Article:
Believe in yourself and write your own stories

The anticipation today in the UK is palpable. A nervous, anxious, excited feeling that grips your stomach. Its the semi finals to the world cup (in the UK there is only ONE world cup - football! (that's soccer to our US readers )   I’m not a huge football fan, but even I am anticipating tonight’s match with eager anticipation. I have a tug of war going on in my head – at one moment enjoying the excitement, the next I’m trying to be pragmatic if we don’t get through. I then reprimand myself for not thinking positively and not believing in the team – we can win, we are just as good as Croatia and France. Are we? Doubt again.



Photo by Fauzan Saari no Unsplash



Luckily I’m not one of those footballers tonight. The positive effects of the physiological advice given to Gareth Southgate’s team are obvious. His mantra of instilling in the team; “write your own stories”, is indeed something they are achieving so far. And it’s a fantastic mantra. The risk of walking the same path as others; of falling over the same traps; of history inevitably repeating itself can be one that is hard to overcome. Especially if you focus your attention too much on what has gone before, and not enough on what you can achieve next.

Similarly, sometimes the task can seem too big, too scary and we can be paralysed by fear - in mind or in body.


All this anticipation got me thinking of a poem I first came across around 20 years ago, when I was on a Professional Development course, based on Dale Carnegie methods. 


If you think you are beaten, you are;

If you think you dare not, you don't.

If you'd like to win, but you think you can't,

It is almost a certain - you won't.


If you think you'll lose, you've lost;

For out in this world we find

Success begins with a fellow's will

It's all in the state of mind.


If you think you're outclassed, you are;

You've got to think high to rise.

You've got to be sure of yourself before

You can ever win the prize.


Life's battles don't always go

To the stronger or faster man;

But sooner or later the man who wins

Is the one who thinks he can!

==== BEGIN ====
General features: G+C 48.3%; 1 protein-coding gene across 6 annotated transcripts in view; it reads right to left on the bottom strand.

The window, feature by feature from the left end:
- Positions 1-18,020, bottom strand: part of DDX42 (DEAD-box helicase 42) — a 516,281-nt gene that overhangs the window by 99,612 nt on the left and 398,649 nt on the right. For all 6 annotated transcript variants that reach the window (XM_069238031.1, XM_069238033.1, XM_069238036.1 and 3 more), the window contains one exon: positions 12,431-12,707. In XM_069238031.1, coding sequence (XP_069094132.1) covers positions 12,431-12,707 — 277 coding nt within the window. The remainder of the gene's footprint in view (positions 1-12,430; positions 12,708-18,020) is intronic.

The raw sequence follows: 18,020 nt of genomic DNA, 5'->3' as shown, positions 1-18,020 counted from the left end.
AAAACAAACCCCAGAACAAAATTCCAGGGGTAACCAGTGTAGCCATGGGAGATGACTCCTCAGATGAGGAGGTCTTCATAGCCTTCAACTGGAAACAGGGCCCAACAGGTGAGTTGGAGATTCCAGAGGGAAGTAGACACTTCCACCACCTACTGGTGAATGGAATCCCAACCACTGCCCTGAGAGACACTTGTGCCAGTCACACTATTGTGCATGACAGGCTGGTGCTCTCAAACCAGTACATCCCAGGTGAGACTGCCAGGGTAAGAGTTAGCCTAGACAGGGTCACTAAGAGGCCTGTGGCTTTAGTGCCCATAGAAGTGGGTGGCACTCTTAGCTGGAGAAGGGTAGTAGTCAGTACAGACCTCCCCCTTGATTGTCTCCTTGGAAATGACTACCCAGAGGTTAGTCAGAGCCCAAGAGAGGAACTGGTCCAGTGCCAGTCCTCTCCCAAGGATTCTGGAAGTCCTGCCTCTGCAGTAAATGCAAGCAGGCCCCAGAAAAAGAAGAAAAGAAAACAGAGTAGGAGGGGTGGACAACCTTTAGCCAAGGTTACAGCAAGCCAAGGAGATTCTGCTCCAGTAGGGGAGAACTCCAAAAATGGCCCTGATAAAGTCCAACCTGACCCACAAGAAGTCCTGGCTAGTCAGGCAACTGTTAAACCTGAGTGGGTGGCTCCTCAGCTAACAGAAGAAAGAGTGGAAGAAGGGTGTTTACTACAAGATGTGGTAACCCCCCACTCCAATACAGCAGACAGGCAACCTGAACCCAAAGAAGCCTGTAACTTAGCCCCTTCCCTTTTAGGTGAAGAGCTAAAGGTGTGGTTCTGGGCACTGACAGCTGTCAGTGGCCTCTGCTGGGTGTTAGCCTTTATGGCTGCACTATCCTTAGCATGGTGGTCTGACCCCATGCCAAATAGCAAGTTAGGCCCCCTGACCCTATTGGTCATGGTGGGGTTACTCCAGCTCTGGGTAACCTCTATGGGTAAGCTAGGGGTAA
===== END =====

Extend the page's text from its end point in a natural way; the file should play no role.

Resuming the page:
The book this was in was Napoleon Hill, Think and Grow Rich. Although he didn't reference the poet in his book its actually called "The Man Who Thinks He Can" by Walter D. Wintle. 

The book passed me by at that age. I wasn’t in the right frame of mind, or maybe I was too young for it. Although I have gone back to it since, and I would recommend it. For the anecdotes if nothing else.


The Dale Carnegie course, however, instilled in me a much greater lesson. It enabled gave me the power to believe in myself and not be tripped up by fear or doubt. The nucleus of this belief came on the very first day of the course.


As I entered the room on the first day it became apparent that my name wasn’t down, the course had been running for 2 or 3 weeks, and I’d missed the first few sessions. The course booking had been made last-minute, so I didn’t question this. But it soon became apparent that the task of the day was to stand up and present to the room a topic you’d prepared over the last week. Of course, I had not prepared anything because I hadn’t been there last week.


Sweat was starting to run down my back, as the realisation set in that I would have to get up and speak to 50 or so individuals, none of whom I knew, on a subject that I hadn’t even though of yet. All I could think about was how I could get out of it. Could I ask not to take part? Could I turn around and run out of the door? Hide in the toilets? However, trying to bow out was not an option. I knew the course was expensive. At the time I worked for my Dad's small company, and I couldn’t go back to work saying I’d quit the course before I’d even started. Plus, the whole point of this was to get outside of your comfort zone. Everyone around me looked nervous, although they’d prepared their topics and probably practised. No-one seemed comfortable.


There was no escape, I would have to go for it.


I have no idea what I talked about for 5 minutes that evening. I don’t remember a word of it. What I do remember is the elation I felt afterwards. It was undoubtedly a terrible presentation, but it didn’t matter. I’d just stood up and ad-libbed, and lived to tell the tale.


Just after I got off the stage, the organisers realised I shouldn’t be in this class after all. There was an “unofficial” Dale Carnegie class about to start their first week a few floors up in the same building – I was meant to be on that course.


You are kidding me!!


But it didn’t matter. It gave me an anecdote to tell when we came to do the public speaking session in that course a few weeks later, and probably for a good while longer than that.


OK, so its not quite like getting into the semi-finals of a world cup. But for me it was a small victory. Sometimes you need to believe in yourself, look fear in the eye and #writeyourownstories



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